Treating Myasthenia Gravis with Plasmapheresis and IVIG

When the muscle weakness of myasthenia gravis (MG) is slowly getting worse over days to weeks, it is called a flare. If the weakness is sudden or severe, it is called a myasthenic crisis.

There are 2 treatments doctors can use when the muscle weakness of myasthenia gravis (MG) is getting worse and the person’s regular drugs are not working. These treatments are plasma exchange and intravenous immune globulin (IVIG).1

Plasma exchange and IVIG are sometimes called “rescue” or “bridge” therapies. This is because these treatments work quickly to improve serious muscle weakness. This provides a rescue or bridge until the person’s new medicines can start working.1

Plasma exchange and IVIG may also be used before surgery to boost the immune system and help prevent complications during and after surgery. It may also be used in people who need to avoid or reduce the amount of steroids they are taking.1

What is plasma exchange?

Plasma exchange is also called plasmapheresis (plaz’ ma pha ree’ sis). It is a type of transfusion in which a person’s plasma is removed and replaced with plasma from a healthy donor or other fluid.2

Plasma is the part of the blood that is left when red blood cells, white blood cells, and platelets have been removed. Plasma makes up about 55 percent of blood, and it contains water, salts, enzymes, antibodies, and other types of proteins. The contents of plasma help the blood clot and the body fight infection, among other jobs.2

How does it work in people with MG?

The idea behind plasma exchange is that the plasma of a person with MG contains antibodies that attack the body’s healthy tissue. Plasma exchange replaces the unhealthy plasma with healthy plasma, which reduces antibody levels.1

Muscle weakness usually gets better within days, but the effects only last for 3 to 6 weeks. Antibody levels will rebound unless the person begins taking an immunosuppressant like a steroid or other drug that changes how the immune system acts (immunosuppressants and immunomodulators). Most people receive 5 exchanges over 1 to 2 weeks, given through an intravenous line (IV).1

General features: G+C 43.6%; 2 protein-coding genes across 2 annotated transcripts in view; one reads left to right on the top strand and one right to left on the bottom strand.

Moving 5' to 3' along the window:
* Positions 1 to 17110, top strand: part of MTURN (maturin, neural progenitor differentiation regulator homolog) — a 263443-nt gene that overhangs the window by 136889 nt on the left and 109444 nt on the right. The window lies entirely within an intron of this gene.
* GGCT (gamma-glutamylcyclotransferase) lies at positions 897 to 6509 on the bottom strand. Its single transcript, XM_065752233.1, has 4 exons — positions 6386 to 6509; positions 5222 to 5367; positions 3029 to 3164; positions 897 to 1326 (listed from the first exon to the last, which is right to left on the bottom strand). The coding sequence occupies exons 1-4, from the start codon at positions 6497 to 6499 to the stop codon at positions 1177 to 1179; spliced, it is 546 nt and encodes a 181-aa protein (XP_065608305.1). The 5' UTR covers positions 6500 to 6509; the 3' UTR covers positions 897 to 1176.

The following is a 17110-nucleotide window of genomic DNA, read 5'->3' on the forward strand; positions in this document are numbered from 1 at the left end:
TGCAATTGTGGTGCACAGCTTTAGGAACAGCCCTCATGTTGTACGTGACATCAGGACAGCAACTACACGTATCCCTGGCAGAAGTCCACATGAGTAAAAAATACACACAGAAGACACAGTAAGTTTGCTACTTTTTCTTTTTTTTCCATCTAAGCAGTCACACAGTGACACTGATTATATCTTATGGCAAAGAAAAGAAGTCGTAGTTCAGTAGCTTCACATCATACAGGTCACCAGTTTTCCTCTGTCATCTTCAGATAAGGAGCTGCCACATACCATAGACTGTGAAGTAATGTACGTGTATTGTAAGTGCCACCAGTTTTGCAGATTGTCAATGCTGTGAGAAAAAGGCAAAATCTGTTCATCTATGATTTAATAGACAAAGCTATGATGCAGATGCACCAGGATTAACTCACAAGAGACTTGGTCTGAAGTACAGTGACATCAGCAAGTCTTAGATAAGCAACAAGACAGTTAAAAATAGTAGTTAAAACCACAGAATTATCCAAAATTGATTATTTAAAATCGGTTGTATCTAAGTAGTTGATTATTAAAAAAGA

The most common side effects of plasma exchange include:1

  • Bleeding
  • A drop in blood pressure
  • Arrhythmia (irregular heartbeat)
  • Muscle cramps
  • Allergic reaction to chemicals used in the exchange

Doctors generally avoid using plasma exchange long-term because frequent use causes veins to collapse. When this happens, a long-term catheter or port must be installed to deliver the fluid, which adds a risk of infection.1

What is intravenous immune globulin (IVIG)?

Like plasma exchange, intravenous immune globulin (IVIG) is used to quickly reverse muscle weakness during an MG flare or myasthenic crisis. Immune globulin (immunoglobulin) are healthy antibodies pooled from thousands of healthy donors. These healthy antibodies are delivered through an intravenous line (IV) over 2 to 5 days.1

MG symptoms usually improve in less than a week, and benefits last for 3 to 6 weeks. The most common side effects of IVIG are mild and include:1

  • Headache
  • Chills
  • Dizziness
  • Fluid retention

These side effects are generally managed by slowing the rate of IVIG flowing into the person’s body.3

IVIG may also be used instead of plasma exchange, in people with refractory MG, before thymectomy surgery, or as a bridge until immunosuppressants drugs start to work.1

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Written by: Jessica Johns Pool | Last reviewed: May 2021